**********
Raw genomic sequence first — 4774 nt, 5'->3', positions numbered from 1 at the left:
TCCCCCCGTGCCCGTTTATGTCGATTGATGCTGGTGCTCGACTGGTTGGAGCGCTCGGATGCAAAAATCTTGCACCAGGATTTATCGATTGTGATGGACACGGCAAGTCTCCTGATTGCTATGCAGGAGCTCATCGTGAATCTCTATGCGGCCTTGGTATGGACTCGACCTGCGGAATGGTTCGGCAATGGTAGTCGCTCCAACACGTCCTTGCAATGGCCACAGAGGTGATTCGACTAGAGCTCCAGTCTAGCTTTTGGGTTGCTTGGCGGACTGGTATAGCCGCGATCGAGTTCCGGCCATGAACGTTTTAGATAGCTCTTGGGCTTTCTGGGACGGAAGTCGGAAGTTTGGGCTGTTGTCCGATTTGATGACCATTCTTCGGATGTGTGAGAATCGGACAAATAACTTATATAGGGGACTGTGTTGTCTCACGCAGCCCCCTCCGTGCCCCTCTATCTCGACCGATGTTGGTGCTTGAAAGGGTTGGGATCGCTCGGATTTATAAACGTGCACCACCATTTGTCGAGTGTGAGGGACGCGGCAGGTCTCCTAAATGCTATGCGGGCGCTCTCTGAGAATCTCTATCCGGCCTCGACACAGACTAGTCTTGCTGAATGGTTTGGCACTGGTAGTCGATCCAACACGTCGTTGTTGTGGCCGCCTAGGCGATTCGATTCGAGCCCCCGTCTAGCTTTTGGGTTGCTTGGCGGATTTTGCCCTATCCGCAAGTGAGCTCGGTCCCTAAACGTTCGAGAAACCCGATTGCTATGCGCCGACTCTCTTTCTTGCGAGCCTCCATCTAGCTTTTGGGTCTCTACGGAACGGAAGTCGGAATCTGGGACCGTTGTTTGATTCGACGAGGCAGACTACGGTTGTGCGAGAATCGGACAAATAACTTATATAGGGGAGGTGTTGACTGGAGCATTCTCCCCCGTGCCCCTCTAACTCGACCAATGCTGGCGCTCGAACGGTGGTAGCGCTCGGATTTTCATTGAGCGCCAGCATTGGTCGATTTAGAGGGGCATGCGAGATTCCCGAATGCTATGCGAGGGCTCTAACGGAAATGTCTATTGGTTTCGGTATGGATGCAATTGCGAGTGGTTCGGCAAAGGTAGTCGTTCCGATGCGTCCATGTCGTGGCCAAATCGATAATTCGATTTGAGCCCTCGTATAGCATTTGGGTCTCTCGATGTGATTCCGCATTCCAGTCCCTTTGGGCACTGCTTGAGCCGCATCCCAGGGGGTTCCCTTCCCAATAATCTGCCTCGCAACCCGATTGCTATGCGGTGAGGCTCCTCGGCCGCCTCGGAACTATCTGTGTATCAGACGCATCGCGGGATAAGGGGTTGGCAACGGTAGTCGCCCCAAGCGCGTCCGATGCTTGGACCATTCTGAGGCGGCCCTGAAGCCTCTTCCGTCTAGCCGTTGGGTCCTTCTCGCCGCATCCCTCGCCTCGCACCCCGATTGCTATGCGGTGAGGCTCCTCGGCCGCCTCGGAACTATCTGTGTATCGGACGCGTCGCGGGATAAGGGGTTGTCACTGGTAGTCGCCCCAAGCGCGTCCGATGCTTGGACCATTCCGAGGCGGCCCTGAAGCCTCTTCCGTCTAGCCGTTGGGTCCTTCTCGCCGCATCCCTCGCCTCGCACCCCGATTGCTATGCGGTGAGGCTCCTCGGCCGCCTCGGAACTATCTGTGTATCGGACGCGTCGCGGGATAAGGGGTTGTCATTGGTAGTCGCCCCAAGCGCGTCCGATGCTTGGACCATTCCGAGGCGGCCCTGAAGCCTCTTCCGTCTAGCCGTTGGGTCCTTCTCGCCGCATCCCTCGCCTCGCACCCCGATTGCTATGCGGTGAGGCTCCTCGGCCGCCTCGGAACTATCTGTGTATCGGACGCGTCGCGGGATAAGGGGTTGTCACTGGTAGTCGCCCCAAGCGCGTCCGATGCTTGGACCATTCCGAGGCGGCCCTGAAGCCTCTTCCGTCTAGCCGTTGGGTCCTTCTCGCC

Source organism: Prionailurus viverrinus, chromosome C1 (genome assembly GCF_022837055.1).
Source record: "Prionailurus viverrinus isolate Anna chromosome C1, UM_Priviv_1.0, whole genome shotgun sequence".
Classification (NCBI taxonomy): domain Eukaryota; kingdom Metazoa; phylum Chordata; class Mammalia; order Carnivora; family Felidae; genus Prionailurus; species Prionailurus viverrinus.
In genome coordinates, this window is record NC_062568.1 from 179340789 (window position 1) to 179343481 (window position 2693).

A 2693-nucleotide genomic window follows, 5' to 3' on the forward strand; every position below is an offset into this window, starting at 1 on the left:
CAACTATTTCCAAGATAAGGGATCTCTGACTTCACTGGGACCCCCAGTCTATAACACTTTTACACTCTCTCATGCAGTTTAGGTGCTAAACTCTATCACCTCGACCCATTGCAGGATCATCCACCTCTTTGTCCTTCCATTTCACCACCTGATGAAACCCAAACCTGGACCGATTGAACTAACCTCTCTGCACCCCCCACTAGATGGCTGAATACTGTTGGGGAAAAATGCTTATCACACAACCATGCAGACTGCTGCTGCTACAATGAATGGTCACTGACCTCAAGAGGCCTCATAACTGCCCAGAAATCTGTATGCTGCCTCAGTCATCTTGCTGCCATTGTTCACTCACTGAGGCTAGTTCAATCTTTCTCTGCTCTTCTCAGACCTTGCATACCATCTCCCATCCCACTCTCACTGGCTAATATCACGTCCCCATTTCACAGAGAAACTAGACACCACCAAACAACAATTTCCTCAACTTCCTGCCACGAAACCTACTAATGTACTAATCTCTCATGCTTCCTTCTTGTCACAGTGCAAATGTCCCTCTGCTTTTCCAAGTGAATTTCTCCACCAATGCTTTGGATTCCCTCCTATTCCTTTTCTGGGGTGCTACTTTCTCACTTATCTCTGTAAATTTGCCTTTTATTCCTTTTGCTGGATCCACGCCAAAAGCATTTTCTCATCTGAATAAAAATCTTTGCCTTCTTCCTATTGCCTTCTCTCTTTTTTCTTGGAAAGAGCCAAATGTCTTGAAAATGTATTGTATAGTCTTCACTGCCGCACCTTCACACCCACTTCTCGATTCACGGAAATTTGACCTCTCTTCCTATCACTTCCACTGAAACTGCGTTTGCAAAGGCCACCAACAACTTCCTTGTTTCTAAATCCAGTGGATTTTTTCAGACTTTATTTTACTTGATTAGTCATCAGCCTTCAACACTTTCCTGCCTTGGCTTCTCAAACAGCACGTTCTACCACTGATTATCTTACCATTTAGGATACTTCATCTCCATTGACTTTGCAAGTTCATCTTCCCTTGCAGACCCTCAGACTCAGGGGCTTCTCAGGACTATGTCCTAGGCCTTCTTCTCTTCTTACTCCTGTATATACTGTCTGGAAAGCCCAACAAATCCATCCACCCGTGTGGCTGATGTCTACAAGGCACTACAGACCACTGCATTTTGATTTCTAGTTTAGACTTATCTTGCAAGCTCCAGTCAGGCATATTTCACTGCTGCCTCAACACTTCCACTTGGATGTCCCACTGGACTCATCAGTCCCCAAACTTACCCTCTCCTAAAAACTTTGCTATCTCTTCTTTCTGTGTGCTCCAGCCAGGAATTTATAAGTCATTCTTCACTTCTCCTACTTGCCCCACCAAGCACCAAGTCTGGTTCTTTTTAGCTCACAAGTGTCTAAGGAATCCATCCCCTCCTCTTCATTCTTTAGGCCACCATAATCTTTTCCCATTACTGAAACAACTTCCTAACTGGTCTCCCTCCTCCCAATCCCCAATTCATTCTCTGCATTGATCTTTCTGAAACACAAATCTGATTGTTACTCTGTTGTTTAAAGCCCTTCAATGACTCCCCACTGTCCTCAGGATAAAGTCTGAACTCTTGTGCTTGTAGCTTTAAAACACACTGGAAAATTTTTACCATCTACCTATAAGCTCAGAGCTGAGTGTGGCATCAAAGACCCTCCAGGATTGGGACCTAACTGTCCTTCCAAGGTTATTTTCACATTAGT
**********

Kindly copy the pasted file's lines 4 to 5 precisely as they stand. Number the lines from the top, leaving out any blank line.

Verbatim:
Source record: "Prionailurus viverrinus isolate Anna chromosome C1, UM_Priviv_1.0, whole genome shotgun sequence".
Classification (NCBI taxonomy): domain Eukaryota; kingdom Metazoa; phylum Chordata; class Mammalia; order Carnivora; family Felidae; genus Prionailurus; species Prionailurus viverrinus.